With the last chapter in the books, it's finally time to begin taking stock of Hickman's ambitious journey. Does Secret Warriors #28 serve as a satisfying ending to this beloved series. The answer is just a click away.
Credits & Solicit Info:
Writer: Johnathan Hickman
Artist: Alessandro Vitti
Color Artist: IFS
Letterer: Dave Lamphear
Cover Artist: Paul Renaud
Assistant Editor: Rachel Pinhelas
Editor: Lauren Sankovitch
When a story comes to its conclusion, one of the choices a reader has to make is to accept the story as, or lamenting on what the story could've been. What makes "Secret Warriors" unfortunately fall in the latter category? The answers are just below you.
When you take certain things into perspective, two and a half years can seem like an eternity. This notion especially rings home when you take into account how easy it is for someone's work to get forgotten amidst the vast amount of content that gets released on a weekly basis. However, there are comics that are able to make enough of a statement that makes the readers take notice of what's going within those pages, something that is especially impactful when the #1 is attached to said comic. Two and a half years ago a comic that was able to do such a thing was the first issue of "Secret Warriors"
Put simply, Secret Warriors #1 was able to grab me, because of the scenario it presented. Sure, it pulled an "everything you know is wrong" twist that seems like it has become commonplace in comics, but the fact that S.H.I.E.L.D. had been working for Hydra the entire time and everything that came with it was far too appealing for me to resist. With Nick Fury questioning what he means to his life's mission, a dynamic makeshift team of agents he bought together to help him fight the Skrull invasion and a plot that made you question the world at large, "Secret Warriors" had all of the potential in the world to become one of the greatest stories Marvel has told. With the final chapter finally in the hands of the public, did "Secret Warriors" deliver on the promise it showed us 2 and a half years ago? I really wish I could say that it did.
Being the series finale, Secret Warriors #28's primary function is to serve as a closing point for the main storylines that this series featured. With almost all of the heavy lifting done in the previous issues of this story arc, this issue has only has to close out whatever remaining story threads were left in the wake of the chapters that preceded it. The writing and art do what they have to do, as Secret Warriors #28 provides not only an ending, but a foundation for multiple new beginnings for the characters that survived this tale. Being dependent on the previous 27 issues , Secret Warriors #28's true worth isn't going to be answered by the judging the writing and art like this review column usually does, but by answering the question... "Does this comic serve as a satisfying finale to "Secret Warriors"?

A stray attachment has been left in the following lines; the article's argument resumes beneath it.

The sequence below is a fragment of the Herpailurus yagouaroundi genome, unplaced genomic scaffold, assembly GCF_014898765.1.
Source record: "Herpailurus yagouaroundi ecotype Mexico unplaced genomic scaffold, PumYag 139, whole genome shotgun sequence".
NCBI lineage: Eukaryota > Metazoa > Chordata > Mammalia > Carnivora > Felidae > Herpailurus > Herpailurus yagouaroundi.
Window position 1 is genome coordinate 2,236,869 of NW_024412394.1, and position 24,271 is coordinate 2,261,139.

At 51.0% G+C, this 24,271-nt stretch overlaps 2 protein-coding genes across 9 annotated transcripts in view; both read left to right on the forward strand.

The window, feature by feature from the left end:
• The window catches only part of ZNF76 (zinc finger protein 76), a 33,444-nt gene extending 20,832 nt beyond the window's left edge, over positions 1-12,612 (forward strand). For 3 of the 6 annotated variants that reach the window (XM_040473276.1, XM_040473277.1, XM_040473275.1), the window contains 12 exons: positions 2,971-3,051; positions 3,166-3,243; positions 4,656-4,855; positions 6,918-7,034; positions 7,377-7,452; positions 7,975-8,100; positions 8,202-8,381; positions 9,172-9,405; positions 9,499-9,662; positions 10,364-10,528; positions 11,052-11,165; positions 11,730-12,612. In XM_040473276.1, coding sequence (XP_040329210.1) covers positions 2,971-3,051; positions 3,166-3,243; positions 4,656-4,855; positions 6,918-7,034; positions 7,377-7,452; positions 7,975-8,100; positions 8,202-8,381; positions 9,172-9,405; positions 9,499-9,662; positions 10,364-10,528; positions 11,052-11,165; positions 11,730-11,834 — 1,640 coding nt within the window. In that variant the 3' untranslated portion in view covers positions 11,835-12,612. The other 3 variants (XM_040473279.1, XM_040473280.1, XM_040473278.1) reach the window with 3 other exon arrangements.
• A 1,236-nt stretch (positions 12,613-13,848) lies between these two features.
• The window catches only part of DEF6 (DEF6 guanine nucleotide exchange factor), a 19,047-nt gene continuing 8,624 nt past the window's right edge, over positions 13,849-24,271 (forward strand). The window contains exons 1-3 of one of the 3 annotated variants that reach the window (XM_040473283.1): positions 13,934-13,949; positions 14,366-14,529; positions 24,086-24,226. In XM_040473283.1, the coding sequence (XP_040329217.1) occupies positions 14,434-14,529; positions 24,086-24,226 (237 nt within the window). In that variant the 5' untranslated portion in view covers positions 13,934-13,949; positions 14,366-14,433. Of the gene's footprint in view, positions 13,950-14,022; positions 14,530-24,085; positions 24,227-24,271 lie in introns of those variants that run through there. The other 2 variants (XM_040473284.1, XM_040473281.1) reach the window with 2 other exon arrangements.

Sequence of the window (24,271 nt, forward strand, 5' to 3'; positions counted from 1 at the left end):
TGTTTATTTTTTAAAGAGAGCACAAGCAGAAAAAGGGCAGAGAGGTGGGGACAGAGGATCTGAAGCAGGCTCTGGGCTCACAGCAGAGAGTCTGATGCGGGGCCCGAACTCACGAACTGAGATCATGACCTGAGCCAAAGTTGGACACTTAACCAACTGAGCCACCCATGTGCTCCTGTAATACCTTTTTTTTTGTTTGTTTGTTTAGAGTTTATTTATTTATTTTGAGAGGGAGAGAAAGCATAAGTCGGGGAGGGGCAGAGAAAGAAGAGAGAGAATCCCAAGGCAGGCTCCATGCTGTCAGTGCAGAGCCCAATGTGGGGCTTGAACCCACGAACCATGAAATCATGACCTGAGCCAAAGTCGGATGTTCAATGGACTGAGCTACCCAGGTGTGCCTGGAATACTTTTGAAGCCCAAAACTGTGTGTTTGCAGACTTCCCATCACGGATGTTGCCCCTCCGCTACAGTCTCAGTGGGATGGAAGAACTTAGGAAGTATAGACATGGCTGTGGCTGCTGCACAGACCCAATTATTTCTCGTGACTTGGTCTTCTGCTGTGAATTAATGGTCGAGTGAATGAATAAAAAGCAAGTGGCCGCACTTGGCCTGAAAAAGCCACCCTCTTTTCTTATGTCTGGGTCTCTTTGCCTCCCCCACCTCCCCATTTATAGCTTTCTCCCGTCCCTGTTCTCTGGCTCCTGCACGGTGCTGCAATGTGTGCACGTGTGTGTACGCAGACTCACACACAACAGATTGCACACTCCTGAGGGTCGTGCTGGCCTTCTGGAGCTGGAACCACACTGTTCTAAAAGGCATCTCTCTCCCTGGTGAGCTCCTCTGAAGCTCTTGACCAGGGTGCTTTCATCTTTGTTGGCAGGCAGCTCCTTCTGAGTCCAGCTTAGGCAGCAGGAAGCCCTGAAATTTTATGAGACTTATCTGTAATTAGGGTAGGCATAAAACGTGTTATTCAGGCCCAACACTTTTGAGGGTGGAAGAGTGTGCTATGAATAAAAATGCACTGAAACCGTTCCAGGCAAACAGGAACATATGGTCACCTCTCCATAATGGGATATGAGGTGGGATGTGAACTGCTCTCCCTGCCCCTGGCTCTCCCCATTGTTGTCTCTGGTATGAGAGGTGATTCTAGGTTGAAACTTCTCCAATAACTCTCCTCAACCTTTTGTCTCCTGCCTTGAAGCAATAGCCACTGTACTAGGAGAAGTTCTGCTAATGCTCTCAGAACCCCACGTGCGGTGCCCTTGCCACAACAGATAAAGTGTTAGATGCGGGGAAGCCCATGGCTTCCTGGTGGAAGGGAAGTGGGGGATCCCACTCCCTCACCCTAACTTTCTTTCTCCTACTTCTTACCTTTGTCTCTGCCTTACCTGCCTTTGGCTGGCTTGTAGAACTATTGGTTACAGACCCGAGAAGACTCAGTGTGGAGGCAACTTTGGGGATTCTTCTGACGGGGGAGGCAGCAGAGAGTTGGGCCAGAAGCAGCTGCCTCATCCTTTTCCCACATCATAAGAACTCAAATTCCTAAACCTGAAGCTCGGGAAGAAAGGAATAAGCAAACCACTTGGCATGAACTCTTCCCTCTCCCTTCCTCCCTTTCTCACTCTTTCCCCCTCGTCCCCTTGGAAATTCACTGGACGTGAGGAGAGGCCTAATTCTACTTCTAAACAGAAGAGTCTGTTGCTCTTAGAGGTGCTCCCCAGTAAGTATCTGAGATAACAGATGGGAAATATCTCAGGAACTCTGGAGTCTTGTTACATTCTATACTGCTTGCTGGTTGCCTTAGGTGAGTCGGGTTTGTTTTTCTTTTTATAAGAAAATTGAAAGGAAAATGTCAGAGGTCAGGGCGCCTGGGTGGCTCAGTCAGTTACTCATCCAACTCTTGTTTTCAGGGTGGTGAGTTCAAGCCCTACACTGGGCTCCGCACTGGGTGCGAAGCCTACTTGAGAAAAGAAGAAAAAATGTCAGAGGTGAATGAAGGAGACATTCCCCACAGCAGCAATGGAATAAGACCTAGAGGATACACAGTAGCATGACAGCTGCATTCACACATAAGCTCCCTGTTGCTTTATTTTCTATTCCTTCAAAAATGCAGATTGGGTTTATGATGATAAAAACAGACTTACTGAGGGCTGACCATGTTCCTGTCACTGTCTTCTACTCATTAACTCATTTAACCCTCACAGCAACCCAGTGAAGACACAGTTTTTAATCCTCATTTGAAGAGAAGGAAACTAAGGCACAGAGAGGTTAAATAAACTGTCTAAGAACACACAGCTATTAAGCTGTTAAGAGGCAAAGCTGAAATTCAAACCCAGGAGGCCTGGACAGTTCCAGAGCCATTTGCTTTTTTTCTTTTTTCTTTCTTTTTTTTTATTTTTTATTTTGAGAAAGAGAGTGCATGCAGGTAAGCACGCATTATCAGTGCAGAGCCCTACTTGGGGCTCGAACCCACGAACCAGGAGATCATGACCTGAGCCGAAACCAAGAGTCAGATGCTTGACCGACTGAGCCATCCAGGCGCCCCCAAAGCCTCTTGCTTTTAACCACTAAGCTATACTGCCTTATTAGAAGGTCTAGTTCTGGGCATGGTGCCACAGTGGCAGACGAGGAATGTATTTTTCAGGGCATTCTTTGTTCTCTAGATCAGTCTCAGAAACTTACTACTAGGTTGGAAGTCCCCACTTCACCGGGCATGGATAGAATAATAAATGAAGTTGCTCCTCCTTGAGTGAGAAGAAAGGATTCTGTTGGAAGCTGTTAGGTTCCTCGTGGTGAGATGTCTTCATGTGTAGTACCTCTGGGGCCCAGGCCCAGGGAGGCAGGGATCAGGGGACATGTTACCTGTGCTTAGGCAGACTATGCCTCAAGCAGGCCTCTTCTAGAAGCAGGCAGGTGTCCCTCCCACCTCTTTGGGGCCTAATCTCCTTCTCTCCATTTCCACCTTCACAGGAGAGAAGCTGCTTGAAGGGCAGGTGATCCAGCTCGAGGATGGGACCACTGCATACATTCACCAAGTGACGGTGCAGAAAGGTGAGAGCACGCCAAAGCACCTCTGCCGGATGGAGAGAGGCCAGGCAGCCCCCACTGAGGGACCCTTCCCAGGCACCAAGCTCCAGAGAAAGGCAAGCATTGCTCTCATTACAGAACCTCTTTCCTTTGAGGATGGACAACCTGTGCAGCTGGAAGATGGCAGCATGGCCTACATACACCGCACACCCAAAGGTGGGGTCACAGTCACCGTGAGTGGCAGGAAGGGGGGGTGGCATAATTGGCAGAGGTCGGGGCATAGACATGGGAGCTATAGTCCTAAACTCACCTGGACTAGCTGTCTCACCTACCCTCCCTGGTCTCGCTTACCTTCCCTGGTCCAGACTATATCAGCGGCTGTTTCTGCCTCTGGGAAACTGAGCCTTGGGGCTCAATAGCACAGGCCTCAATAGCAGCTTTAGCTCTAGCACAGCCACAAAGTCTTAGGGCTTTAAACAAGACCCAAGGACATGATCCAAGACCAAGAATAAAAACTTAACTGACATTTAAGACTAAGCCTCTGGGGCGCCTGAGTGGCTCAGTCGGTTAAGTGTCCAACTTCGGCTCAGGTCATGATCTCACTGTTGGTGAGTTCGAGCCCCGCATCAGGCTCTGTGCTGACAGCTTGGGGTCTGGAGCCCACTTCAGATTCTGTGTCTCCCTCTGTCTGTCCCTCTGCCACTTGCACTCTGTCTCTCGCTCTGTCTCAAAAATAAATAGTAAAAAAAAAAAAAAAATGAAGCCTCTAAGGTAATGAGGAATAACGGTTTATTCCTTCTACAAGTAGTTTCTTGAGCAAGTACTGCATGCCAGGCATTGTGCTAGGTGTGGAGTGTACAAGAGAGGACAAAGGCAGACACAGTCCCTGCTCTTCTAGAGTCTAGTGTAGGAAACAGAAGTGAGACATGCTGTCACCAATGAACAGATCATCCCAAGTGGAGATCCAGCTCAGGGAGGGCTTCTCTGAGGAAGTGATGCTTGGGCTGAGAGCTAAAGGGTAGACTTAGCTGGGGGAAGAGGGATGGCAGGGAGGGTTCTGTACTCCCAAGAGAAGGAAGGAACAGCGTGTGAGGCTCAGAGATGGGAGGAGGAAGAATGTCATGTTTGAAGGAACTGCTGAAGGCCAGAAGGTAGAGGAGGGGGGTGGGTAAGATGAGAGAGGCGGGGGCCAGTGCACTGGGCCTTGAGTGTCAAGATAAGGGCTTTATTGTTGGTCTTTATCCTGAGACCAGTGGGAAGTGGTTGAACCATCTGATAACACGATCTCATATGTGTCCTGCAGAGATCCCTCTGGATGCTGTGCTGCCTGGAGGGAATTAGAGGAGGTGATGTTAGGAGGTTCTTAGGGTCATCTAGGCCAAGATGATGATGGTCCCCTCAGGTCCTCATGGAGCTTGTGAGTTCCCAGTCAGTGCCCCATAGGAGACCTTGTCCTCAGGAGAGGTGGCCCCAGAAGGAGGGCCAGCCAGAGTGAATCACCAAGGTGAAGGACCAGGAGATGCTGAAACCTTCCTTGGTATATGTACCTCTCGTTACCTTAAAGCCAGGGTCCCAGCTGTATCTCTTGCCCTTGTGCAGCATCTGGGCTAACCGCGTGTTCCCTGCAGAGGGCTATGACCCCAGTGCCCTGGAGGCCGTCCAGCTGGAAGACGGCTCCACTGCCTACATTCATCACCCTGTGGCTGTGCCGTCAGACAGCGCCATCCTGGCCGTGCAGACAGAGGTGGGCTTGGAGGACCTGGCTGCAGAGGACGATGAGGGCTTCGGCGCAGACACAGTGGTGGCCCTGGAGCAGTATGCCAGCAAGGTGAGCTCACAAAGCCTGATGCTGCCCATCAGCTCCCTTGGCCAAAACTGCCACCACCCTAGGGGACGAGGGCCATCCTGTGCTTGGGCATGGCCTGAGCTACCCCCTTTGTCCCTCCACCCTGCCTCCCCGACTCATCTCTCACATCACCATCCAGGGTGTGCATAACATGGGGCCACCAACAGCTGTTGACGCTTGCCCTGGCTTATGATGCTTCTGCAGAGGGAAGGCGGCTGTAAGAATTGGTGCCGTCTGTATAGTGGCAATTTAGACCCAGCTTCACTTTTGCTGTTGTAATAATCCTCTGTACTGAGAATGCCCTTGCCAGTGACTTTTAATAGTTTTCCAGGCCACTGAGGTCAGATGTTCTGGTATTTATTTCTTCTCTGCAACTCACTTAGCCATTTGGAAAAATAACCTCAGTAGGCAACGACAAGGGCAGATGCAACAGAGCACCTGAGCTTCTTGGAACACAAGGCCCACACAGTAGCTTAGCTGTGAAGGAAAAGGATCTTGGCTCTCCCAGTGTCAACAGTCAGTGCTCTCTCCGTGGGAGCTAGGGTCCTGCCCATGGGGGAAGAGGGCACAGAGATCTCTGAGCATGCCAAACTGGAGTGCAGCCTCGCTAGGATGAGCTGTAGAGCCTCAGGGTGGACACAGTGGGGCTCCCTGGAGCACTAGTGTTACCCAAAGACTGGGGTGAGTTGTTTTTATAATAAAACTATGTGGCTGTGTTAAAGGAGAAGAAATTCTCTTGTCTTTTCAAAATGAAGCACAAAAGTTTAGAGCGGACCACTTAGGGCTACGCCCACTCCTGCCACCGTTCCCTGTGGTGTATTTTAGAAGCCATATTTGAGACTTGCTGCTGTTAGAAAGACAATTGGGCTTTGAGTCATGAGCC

From where I sit, Secret Warriors will always be a tale of two series directions. When the series began, the two connecting aspects that drew me in were the fact that Nick Fury had to deal with a world that had changed from right under his nose and the fact that he was seemingly training 6 (eventually 7) Warriors to be the foundation of the next phase of the fight to keep the world safe. As the series went on, it gradually became more and more evident that those 7 Warriors (known as The White Caterpillar team) would not continue to be the focal point of this title, nor would their companions on the Black and Gray Caterpillar teams get any significant spotlight time in their place. Instead, "Secret Warriors" would transition into becoming Nick Fury's fight to balance the scales in the fight to protect the integrity of society at large.